At this point in the summer, I’ve spent hundreds of hours listening to podcasts while writing articles and drafting over 125 fantasy football teams. Any given year, a few players eventually rise to the top of my most-rostered list. We all have our guys. You know them — the ones we keep circled, the players we can’t get away from, who we’re even willing to reach for at times. Those special players we can’t wait to hoot and holler for, who can put an entire fantasy squad on their back and carry it to glory.
By late August, every big-shot fantasy analyst already has a “my guy” article out there, so I figured why not do it a little differently. Don’t be upset with a late draft choice, this year — I got you. Simply set this eight-player QB-2RB-2WR-TE-FLEX starting lineup into your auto-draft queue and go enjoy something cold.
Round 1 — Bijan Robinson, RB, ATL
Hitting on the top running back takes more than luck. We need a dual-threat talent supported by draft capital and set to take on maximum opportunities in the right system. You get every bit of that calculus with super-freak rookie RB Bijan Robinson. Running backs drafted in the Top 10 have historically gotten massive workloads and produced as fantasy RB1s. I’d be shocked if Robinson was treated any differently. I’m expecting Robinson, coming off a 267-touch, 20-TD season at Texas, to assume a centerpiece role in the league’s most prolific ground attack. I keep hearing the “But Tyler Allgeier had +1,000 rushing yards” argument as some kind of counter to Robinson’s potential, but I’d assert that’s a feature and not a bug. If that’s what the Falcons got from Allgeier, what can they expect from Robinson? Install a 215-pound apex predator into all down and distances behind a quality offensive line hellbent on running the ball and you have the ideal set of inputs. If Robinson stays healthy, we’re talking about parallel stat lines every week with a rational pathway to the top overall player in the game.
Round 2 — Garrett Wilson, WR, NYJ
Wilson’s case for the best second-round pick on the board has as much to do with the Jets’ putrid passing game as his own talent. In 2022, New York was dead last in Passer Rating (75.0) and Completion% (55.9), 31st in Passing TDs (15), and 30th in EPA/Dropback (-0.09). Despite an objectively terrible offense that was also 30th or worse in Points Per Game (16.8), Time Of Possession Per Drive (2:33), and 1st Downs Per Drive (1.5), Wilson excelled to the tune of 1,100 receiving yards. Now, the tides are turning for the QB play in New York. Quite literally emerging from the darkness is a Hall Of Fame quarterback, one with a brand new attitude and a propensity for hyper-targeting an alpha WR wearing No. 17. Wilson ranked 12th in the NFL last year with 19 red zone targets. Of course, only three were converted for scores so some regression was already on deck for Wilson before hooking him up with Aaron Rodgers. Preseason reports for the battery’s rapport couldn’t glow any brighter and I’m preparing for a Top 5 finish at the position for Wilson.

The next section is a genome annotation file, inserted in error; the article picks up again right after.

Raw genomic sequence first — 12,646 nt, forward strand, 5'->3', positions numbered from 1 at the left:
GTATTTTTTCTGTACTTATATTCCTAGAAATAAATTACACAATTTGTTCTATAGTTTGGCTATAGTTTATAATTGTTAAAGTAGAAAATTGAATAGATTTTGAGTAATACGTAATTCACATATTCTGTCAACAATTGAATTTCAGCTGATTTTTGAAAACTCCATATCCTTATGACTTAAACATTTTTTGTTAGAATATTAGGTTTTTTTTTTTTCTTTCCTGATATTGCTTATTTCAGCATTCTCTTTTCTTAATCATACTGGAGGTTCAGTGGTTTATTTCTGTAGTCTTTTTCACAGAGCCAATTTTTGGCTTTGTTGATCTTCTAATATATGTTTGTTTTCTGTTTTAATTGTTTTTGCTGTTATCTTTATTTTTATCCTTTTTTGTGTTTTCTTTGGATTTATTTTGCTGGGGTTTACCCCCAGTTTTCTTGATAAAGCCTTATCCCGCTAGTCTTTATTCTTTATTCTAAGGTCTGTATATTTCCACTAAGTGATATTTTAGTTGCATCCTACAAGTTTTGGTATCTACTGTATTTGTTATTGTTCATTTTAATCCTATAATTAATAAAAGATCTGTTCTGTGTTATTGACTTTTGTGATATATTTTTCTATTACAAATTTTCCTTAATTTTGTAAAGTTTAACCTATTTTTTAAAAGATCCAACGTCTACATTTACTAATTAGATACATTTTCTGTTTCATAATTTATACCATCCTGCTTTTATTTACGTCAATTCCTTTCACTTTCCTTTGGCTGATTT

Round 3 — Lamar Jackson, QB, BAL
No point or topic was beaten more to death this draft season than the rising price and value of running quarterbacks. You don’t have to buy into it wholesale, but you do need to realize you’re playing with fire by ignoring it altogether. So why not get the best of both worlds? Draft the cheapest of the elite QBs who can still finish as the top-scoring overall player. Lamar Jackson has a ridiculous 42 TD, 415 fantasy point season (265/3127/36/6; 176/1276/7) on the ledger already. Oh, and besides Marquise Brown (who missed three games that year), that wide receiver room of Miles Boykin, Seth Roberts, Willie Snead, and Chris Moore had nowhere near the play-making ability of this year’s revamped WR corps. Basically, I’m telling you to draft the best player with the most talented surrounding cast and the brightest offensive mind at the helm of his career.
Round 4 — Christian Watson, WR, GB
We play to win the game. The best way to do that is to roster players who create separation (pun intended). Watson has all the traits — 96th percentile 40-yard time, 98th percentile speed score, 96th percentile burst score, and 97th percentile catch radius. It’s as if the drafting public has forgotten that Watson was a rookie last year and injuries prevented any semblance of regular play until Week 10. From that point on, however, Watson was fourth among all WRs in Yards Per Route (2.58), third in Team Air Yard% (40.3), and eighth in Red Zone Targets (11). Watson finished as a Top 10 WR three times in a four-week span last season and I think 2023 will bring a new level of consistency. He’s healthy and spent the offseason training and getting repetitions rather than rehabbing an injury, trying to get accustomed to game speed from the sideline. Camp reports regarding Jordan Love are glowing and, frankly, I think Watson has the profile to elevate a QB.